I also bring my Voyage Air Guitar. This instrument is special because the neck folds down so that you can bring it on an airplane, or pack it easily in the trunk of a car. It’s got a full-sized body which makes it different from other folding guitars because the volume and sound quality is not compromised. I’ve tried traditional travel guitars like the Taylor GS mini, mini Martin, and KLOS guitars. These are all great smaller body guitars for songwriting, or coming up with ideas on the fly, but they just aren’t loud enough for me, and sound a bit clunky. I think if I finger-picked a lot, and played bluegrass, then a mini-guitar would be fine, but I play a lot of rhythm guitar in alternate tunings. When I’m not traveling with my folding guitar, I keep it in a Ritter guitar case. They make really great soft shell gig bags that are waterproof and lightweight. The quality is similar to a Mono gig bag, but at half the price.

Is L.A. a challenging place to busk?
There aren’t too many challenges compared to other places in the world, I would say. We have great weather, and the rain is only a problem in January and February. In the summer time it can get pretty hot, though. Busking in the heat is not fun at all, but then there are plenty of spots in Venice and Santa Monica as well as in the South bay. The one thing I will say is that busking in very touristy areas can be challenging due to the oversaturation of artists. The Santa Monica promenade always has too many performers, in my opinion; and that can affect the amount of tips and sales you make, as well as how loud you can be. I see artists playing over each other all the time. My advice to anyone who considers busking is to find places in L.A. that need live music, because then people will see you as a commodity. As musicians, we should be building community, and not competing with each other for a space to be heard. I think busking in general has its challenges because people just assume that you aren’t that great, or you are looking to get famous. Playing in places where people appreciate what you have to bring goes a long way.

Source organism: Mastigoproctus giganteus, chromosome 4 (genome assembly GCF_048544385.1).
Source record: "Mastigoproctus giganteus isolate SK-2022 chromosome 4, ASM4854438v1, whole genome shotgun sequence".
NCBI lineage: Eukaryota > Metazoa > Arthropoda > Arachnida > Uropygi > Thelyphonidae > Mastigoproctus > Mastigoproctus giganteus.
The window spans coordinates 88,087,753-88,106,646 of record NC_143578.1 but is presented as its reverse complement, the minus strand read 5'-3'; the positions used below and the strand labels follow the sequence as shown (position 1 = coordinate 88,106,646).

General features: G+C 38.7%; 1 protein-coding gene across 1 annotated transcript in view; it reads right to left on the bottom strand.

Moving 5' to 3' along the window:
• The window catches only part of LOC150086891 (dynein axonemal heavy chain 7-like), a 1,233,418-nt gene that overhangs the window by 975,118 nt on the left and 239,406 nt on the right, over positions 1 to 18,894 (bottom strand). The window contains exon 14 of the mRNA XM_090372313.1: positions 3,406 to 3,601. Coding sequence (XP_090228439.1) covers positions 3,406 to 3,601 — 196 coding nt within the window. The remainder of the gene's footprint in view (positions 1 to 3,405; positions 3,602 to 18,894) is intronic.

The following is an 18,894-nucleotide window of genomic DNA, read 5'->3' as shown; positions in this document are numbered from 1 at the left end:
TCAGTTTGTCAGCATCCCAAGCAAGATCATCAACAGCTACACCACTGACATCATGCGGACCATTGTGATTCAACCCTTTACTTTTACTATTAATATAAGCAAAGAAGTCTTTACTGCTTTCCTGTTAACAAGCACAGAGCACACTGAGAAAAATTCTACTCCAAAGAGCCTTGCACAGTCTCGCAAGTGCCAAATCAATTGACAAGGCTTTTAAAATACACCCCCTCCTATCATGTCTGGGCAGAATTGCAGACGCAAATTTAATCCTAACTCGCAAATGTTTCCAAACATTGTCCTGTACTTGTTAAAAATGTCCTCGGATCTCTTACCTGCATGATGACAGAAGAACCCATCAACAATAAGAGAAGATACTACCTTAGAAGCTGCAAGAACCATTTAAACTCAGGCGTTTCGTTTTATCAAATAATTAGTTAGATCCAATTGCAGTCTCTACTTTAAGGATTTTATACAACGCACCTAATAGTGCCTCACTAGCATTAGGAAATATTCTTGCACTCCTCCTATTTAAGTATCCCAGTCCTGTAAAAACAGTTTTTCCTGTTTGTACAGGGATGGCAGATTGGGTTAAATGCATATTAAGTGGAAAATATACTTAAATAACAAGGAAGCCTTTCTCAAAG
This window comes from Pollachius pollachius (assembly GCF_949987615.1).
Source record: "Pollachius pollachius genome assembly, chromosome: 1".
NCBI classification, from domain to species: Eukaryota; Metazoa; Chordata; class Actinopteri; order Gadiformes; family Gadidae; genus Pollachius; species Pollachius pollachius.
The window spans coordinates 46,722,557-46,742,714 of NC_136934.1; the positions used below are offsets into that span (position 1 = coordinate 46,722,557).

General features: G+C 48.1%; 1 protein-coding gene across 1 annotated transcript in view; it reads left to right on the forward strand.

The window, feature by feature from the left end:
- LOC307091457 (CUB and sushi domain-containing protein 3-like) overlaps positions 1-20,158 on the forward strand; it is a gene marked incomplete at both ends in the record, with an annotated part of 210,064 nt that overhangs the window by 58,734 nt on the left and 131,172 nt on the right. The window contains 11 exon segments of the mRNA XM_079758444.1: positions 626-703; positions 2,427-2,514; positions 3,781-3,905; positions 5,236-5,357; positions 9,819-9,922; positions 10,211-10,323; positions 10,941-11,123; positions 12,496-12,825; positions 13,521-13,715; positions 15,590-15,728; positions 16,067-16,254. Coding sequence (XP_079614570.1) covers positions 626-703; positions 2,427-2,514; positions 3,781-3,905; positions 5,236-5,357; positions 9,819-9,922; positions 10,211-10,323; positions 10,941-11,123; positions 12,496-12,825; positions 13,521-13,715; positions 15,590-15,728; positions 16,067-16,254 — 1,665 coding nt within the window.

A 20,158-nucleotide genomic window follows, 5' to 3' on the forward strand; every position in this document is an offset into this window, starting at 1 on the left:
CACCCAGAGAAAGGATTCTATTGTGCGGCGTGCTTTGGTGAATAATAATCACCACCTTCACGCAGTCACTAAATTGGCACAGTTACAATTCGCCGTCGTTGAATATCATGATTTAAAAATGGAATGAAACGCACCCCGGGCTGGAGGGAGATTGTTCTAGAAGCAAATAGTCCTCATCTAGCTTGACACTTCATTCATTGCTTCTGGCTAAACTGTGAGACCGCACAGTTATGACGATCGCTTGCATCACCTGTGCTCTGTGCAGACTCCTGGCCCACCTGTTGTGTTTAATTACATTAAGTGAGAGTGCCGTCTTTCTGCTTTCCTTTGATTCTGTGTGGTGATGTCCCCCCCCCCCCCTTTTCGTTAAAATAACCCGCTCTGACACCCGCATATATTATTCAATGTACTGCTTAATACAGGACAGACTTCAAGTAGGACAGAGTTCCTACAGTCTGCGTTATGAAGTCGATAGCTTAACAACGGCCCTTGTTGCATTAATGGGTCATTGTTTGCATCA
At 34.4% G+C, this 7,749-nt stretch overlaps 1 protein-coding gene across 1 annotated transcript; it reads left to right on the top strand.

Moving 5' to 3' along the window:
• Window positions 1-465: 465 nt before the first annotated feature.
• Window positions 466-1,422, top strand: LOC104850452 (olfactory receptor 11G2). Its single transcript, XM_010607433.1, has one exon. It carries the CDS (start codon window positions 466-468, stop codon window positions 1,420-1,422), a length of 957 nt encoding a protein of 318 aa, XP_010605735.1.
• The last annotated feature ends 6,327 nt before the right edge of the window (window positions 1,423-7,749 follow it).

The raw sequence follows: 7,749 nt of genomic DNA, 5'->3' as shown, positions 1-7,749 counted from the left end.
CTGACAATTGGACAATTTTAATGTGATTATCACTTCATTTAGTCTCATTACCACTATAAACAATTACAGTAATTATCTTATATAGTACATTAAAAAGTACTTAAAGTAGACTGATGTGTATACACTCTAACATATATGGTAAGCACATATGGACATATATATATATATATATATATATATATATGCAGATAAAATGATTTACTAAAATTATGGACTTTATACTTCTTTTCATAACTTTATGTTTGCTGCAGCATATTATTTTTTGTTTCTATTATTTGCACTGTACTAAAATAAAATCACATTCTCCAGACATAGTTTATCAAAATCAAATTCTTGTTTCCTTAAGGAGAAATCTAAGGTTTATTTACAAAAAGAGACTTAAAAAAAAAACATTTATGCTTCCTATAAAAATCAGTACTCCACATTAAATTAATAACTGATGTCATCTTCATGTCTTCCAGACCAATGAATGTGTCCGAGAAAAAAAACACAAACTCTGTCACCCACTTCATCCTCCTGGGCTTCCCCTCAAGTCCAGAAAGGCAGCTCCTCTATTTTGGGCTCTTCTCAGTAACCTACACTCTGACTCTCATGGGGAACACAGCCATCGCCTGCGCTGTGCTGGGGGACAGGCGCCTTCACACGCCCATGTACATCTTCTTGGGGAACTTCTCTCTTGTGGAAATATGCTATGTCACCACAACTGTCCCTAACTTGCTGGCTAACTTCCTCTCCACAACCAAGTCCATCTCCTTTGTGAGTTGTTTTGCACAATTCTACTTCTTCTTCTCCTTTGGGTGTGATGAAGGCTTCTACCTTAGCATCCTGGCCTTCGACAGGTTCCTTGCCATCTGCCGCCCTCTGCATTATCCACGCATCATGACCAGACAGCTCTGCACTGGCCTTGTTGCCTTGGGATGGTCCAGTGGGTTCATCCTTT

How do you promote yourself?
I have a sign that I like to display in front of my setup with my name, website, and Instagram so that if people want to find me online, they can take a picture. I use social media quite regularly, and live stream every performance on Periscope or Instagram so that I’m not only playing to an audience in person, but also to my online fans.

And what’s next for Katie Ferrara?
This year I will be releasing my first full-length record, and doing some touring in the fall. I can see myself still continuing to busk, but I also see myself opening up for some bigger artists, and playing in venues with my band. @katieferraramusic

Interview by Will Hawkins @realwillhawkinsmusic